James 3:4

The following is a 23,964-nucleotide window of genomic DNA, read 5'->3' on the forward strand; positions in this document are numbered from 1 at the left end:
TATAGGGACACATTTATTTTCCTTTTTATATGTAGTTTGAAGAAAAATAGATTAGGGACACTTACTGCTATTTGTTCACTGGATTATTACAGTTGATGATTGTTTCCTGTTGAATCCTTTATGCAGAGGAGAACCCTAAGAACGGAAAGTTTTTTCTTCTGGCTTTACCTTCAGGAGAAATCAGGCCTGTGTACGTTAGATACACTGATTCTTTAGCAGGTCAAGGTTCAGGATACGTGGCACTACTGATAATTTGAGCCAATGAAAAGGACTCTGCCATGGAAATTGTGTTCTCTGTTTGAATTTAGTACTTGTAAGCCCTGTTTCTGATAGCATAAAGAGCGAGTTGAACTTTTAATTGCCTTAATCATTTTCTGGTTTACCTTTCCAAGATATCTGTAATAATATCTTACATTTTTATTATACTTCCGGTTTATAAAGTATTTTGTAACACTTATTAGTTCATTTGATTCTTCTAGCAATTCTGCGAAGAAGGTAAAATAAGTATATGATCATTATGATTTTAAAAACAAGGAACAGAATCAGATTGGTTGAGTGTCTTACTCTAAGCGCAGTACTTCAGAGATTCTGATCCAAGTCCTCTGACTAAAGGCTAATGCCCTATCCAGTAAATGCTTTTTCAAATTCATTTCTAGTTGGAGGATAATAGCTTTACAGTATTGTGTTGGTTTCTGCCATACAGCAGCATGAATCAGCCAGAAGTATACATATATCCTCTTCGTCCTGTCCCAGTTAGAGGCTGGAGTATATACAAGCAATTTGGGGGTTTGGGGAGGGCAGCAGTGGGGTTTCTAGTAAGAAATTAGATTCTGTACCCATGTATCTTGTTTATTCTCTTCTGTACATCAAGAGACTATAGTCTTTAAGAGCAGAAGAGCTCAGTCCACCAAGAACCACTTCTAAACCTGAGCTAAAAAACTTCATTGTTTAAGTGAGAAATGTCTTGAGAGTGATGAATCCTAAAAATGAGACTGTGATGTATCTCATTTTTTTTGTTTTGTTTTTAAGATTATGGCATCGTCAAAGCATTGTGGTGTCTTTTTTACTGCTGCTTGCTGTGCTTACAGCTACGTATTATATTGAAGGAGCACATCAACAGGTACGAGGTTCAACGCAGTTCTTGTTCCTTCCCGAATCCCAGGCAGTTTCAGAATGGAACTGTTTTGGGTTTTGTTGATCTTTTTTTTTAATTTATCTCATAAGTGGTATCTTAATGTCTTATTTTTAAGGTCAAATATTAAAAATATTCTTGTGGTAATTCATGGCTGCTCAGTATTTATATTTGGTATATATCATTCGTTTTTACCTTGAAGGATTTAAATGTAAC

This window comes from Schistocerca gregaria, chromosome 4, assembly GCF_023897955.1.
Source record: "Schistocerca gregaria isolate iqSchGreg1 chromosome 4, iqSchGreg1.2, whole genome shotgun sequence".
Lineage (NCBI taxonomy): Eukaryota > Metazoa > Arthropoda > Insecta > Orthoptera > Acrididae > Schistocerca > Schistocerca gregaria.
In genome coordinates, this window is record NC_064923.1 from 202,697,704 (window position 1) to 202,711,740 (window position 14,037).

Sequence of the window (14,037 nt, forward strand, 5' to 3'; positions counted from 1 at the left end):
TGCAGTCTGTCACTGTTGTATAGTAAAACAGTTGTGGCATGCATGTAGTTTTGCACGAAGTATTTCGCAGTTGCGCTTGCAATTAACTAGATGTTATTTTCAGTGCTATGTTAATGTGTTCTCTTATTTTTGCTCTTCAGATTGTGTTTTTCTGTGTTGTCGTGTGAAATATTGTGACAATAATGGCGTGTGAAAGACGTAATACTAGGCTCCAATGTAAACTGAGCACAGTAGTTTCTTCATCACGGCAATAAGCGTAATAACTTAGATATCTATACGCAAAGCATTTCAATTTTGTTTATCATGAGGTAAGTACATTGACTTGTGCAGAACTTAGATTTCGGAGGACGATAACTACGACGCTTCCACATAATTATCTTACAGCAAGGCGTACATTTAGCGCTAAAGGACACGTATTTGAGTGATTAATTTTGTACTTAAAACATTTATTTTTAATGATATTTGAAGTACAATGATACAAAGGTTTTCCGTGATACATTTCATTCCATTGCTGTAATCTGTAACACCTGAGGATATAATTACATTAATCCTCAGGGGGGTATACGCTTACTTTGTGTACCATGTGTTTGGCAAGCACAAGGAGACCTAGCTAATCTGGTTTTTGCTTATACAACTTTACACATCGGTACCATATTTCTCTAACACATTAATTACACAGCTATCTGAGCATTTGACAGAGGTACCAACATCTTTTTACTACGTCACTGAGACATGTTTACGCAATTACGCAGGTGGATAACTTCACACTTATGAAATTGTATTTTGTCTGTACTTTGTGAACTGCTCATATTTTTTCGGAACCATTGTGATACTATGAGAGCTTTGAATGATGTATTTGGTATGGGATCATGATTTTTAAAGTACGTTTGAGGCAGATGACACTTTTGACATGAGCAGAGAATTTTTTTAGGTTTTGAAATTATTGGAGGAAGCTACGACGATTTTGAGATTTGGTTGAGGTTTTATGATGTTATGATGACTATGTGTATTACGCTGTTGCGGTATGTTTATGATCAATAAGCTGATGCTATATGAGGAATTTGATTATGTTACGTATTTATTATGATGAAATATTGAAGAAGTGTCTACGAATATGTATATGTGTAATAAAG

The ships also (kai ta ploia). Old word from plew, to sail ( Matthew 4:21 ). Another metaphor like "horses" (ippoi). "There is more imagery drawn from mere natural phenomena in the one short Epistle of James than in all St. Paul's epistles put together" (Howson). Though they are so great (thlikauta onta). Concessive participle of eimi. The quantitative pronoun thlikouto occurs in the N.T. only here, 2 Corinthians 1:10 ; Hebrews 2:3 ; Revelation 16:18 . If James had only seen the modern mammoth ships. But the ship on which Paul went to Malta carried 276 persons ( Acts 27:37 ). And are driven (kai elaunomena). Present passive participle of elaunw, old verb, in this sense ( 2 Peter 2:17 ) for rowing ( Mark 6:48 ; John 6:19 ). Rough (sklhron). Old adjective (from skellw, to dry up), harsh, stiff, hard ( Matthew 25:24 ). Are yet turned (metagetai). Present passive indicative of the same verb, metagw, in verse Matthew 3 . James is fond of repeating words ( Matthew 1:13 ; Matthew 2:14 Matthew 2:16 ; Matthew 2:21 Matthew 2:25 ). By a very small rudder (upo elacistou phdaliou). For the use of upo (under) with things see Luke 8:14 ; 2 Peter 2:7 . There is possibly personification in the use of upo for agency in James 1:14 ; James 2:9 ; Colossians 2:18 . Phdaliou (from phdon, the blade of an oar) is an old word, in N.T. only here and Acts 27:40 . Elacistou is the elative superlative as in 1 Corinthians 4:3 (from the Epic elacu for mikro). The impulse (h ormh). Old word for rapid, violent motion, here of the hand that worked the rudder, in N.T. only here and Acts 14:5 (rush or onset of the people). Of the steersman (tou euqunonto). Present active genitive articular participle of euqunw, old verb, to make straight (from euqu, straight, level, Mark 1:3 ), in N.T. only here and John 1:23 . Used also of the shepherd, the charioteer, and today it would apply to the chauffeur. "The twin figure of the control of horse and of ship are frequently found together in later Greek writers" (Ropes). As in Plutarch and Philo. Willeth (bouletai). Present middle indicative of boulomai, common verb to will. Here intention of the steersman lies back of the impact of the hand on the rudder.